SEOUL -- A South Korean cargo train entered North Korea on Tuesday for the first time in 54 years to the applause of officials from both countries.
South Korean Unification Minister Lee Jae-joung and some 100 other government officials traveled to the North Korean train station at Kaesong for a ceremony to mark the movement of raw materials and goods between South Korea and a joint industrial complex in Kaesong, where some 50 South Korean businesses operate, the Yonhap news agency reported.
The Kaesong facility requires about 12,000 tons of material per month and the South Korean trains are capable of carrying 10,000 pounds per trip, officials said.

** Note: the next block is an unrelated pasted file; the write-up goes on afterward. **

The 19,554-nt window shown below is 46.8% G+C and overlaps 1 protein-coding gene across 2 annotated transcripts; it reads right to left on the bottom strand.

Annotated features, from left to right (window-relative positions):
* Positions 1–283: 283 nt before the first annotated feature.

In early October, the rail cargo link was agreed upon during talks between South Korean President Roh Moo-hyun and North Korean leader Kim Jong-il.
Limited road access between the two countries, which fought from 1950-53 and are still in a technical state of war, was re-established in 2000 after a summit between South Korea President Kim Dae-jung and Kim.
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